To evaluate the effect of 15° external rotational humeral osteotomy (ERHO) on canine elbow joint contact mechanics.

Study Design

Ex vivo biomechanical study.

Sample Population

Unpaired cadaveric canine thoracic limbs (n = 8)


Digital pressure sensors placed in a subchondral osteotomy distal to the elbow joint were used to measure contact area, peak and mean contact pressure, peak pressure location, center of pressure, and total force in the subchondral bone of the radius and the ulna. Measurements were taken in the following sequence: (i) neutral and (ii) after 15° external rotation. The distal aspect of the humerus was externally rotated by a middiaphyseal osteotomy and stabilized with an internal fixator. Data were normalized and analyzed using paired t-tests; P ≤ .05 was considered significant.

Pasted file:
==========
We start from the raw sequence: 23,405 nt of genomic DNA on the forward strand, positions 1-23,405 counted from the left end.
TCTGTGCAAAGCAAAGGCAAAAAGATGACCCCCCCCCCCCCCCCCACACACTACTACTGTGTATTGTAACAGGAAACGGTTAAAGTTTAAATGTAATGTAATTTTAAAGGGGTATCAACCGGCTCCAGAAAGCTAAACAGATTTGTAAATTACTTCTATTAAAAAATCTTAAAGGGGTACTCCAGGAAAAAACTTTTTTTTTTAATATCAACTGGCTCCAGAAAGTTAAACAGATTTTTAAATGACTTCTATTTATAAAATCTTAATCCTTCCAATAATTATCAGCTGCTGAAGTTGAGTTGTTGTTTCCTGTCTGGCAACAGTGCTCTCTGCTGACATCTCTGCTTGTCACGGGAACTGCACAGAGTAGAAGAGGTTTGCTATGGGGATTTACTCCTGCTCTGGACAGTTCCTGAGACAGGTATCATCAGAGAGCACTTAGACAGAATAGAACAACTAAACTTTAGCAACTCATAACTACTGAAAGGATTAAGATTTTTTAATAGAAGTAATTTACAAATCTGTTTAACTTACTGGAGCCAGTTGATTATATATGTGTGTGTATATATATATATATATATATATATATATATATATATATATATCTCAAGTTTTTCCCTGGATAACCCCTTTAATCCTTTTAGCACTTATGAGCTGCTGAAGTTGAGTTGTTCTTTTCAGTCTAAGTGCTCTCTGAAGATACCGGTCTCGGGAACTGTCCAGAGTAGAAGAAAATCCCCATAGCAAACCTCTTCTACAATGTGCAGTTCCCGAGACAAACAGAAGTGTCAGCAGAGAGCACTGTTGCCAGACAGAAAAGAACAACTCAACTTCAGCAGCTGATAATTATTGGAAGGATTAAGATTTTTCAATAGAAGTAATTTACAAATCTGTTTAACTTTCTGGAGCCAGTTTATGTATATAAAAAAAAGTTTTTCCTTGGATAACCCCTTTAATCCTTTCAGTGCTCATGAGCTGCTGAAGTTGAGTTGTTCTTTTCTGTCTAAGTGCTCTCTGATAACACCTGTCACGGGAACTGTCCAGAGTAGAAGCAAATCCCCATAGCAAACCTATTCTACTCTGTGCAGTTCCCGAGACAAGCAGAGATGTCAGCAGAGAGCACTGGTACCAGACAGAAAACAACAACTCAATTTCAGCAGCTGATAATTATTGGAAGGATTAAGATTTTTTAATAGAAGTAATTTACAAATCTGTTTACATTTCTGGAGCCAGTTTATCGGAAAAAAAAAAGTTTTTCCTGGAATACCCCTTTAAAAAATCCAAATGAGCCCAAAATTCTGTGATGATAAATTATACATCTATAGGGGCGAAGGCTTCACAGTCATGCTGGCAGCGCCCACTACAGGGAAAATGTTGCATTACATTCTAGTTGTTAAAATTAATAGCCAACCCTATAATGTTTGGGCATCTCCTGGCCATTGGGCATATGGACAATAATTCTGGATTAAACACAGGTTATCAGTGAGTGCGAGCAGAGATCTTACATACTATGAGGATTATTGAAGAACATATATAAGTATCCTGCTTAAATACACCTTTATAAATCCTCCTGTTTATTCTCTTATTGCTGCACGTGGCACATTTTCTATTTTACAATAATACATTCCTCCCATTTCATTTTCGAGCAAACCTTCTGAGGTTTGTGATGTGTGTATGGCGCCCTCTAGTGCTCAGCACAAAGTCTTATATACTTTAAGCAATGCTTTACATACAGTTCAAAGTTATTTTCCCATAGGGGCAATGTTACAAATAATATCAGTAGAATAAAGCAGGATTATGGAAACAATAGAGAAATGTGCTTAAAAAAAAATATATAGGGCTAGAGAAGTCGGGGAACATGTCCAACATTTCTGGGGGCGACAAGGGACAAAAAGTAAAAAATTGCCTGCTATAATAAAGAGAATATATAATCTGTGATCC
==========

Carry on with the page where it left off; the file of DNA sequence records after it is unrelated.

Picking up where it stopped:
Peak pressure location and center of pressure shifted 37.5 ± 15.9% and 21.5 ± 6.8% laterally after ERHO (P < .001 for both). Both were situated over the subchondral bone of the ulna in neutral position and over the radius after rotation in all 8 specimens (P < .001). Pressure measured in the ulnar part of the osteotomy was reduced from 58.7 ± 9.1% to 27.1% after ERHO (P < .001). Contact area, peak and mean contact pressure, and total force did not vary significantly between conditions.


ERHO shifts the peak pressure location and the center of pressure laterally, toward the radial head and reduced the pressure acting on the ulna. The lateral shift of peak pressure may be beneficial in dogs with medial compartment disease.